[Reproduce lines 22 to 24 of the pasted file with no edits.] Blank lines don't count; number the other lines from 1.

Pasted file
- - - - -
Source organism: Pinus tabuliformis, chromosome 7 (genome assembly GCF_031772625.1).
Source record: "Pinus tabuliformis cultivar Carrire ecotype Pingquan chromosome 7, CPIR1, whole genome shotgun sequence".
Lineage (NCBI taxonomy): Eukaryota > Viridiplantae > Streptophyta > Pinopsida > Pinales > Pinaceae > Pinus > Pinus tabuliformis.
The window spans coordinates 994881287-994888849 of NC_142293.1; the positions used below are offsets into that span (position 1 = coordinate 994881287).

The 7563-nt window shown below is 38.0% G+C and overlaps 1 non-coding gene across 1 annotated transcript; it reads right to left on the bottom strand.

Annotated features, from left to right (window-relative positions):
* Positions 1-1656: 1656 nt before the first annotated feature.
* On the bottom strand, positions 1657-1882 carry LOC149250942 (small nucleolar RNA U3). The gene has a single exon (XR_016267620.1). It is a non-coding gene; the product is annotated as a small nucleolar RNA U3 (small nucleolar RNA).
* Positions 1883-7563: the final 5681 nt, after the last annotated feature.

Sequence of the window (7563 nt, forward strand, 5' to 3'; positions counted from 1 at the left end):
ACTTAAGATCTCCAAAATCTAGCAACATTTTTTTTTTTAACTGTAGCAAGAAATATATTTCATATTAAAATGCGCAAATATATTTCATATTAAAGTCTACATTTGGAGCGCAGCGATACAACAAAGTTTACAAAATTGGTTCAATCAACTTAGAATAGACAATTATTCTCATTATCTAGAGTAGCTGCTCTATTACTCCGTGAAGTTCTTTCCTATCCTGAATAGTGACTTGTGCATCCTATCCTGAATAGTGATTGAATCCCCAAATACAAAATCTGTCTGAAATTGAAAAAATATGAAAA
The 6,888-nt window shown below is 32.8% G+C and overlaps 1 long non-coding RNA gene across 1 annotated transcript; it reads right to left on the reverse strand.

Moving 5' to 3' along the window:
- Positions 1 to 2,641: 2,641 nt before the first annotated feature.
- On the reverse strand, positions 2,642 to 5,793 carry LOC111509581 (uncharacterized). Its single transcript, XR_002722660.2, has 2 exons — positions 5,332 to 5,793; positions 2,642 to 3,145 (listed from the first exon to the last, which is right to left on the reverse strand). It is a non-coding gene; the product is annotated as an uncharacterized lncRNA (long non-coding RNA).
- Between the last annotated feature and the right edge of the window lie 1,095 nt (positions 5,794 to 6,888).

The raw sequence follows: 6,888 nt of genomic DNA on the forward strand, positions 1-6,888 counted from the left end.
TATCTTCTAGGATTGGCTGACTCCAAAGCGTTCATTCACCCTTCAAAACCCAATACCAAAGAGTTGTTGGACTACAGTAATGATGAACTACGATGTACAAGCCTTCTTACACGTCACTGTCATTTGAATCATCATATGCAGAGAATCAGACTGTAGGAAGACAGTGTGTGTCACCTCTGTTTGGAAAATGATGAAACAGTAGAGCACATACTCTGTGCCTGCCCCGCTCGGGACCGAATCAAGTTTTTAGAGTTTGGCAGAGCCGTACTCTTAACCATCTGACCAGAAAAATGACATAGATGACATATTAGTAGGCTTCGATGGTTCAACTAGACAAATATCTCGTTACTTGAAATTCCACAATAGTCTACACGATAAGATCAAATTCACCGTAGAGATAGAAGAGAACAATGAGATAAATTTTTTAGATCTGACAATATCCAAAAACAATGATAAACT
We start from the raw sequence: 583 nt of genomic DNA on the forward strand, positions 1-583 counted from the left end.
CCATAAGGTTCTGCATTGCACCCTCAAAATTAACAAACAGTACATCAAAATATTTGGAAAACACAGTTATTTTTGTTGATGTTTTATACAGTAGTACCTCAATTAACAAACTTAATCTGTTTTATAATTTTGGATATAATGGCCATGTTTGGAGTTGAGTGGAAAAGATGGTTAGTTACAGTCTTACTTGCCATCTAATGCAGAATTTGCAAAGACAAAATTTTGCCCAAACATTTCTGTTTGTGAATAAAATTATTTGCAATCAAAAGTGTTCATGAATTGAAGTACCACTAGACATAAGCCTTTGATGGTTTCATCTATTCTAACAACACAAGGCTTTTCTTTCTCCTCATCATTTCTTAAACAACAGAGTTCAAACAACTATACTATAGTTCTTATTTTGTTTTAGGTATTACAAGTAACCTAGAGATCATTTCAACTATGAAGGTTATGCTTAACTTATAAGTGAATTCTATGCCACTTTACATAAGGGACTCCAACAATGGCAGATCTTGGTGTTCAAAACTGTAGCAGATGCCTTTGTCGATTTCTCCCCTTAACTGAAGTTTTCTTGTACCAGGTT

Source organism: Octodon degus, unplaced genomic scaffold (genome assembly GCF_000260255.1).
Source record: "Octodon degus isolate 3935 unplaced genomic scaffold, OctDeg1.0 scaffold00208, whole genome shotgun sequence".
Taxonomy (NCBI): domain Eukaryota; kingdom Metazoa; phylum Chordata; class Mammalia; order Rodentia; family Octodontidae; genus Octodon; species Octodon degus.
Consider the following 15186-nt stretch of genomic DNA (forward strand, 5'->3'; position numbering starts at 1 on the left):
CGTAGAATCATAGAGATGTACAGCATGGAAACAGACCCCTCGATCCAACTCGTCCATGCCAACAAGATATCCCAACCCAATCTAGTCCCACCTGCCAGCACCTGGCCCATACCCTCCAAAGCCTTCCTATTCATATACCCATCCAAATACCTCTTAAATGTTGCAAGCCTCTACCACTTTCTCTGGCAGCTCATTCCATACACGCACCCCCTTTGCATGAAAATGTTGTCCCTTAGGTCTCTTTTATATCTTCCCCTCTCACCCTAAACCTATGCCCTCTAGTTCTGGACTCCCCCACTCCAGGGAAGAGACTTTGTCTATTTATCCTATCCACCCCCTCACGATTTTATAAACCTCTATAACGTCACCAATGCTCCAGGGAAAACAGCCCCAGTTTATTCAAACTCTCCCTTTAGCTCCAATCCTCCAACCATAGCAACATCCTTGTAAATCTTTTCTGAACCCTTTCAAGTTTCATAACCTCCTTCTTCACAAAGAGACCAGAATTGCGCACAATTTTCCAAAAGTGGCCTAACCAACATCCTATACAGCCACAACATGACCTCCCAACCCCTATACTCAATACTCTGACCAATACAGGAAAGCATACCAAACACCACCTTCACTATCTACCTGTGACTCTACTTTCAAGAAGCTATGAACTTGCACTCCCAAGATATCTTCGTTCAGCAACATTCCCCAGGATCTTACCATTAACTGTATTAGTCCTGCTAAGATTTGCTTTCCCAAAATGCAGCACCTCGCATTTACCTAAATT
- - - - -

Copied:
Source record: "Octodon degus isolate 3935 unplaced genomic scaffold, OctDeg1.0 scaffold00208, whole genome shotgun sequence".
Taxonomy (NCBI): domain Eukaryota; kingdom Metazoa; phylum Chordata; class Mammalia; order Rodentia; family Octodontidae; genus Octodon; species Octodon degus.
Consider the following 15186-nt stretch of genomic DNA (forward strand, 5'->3'; position numbering starts at 1 on the left):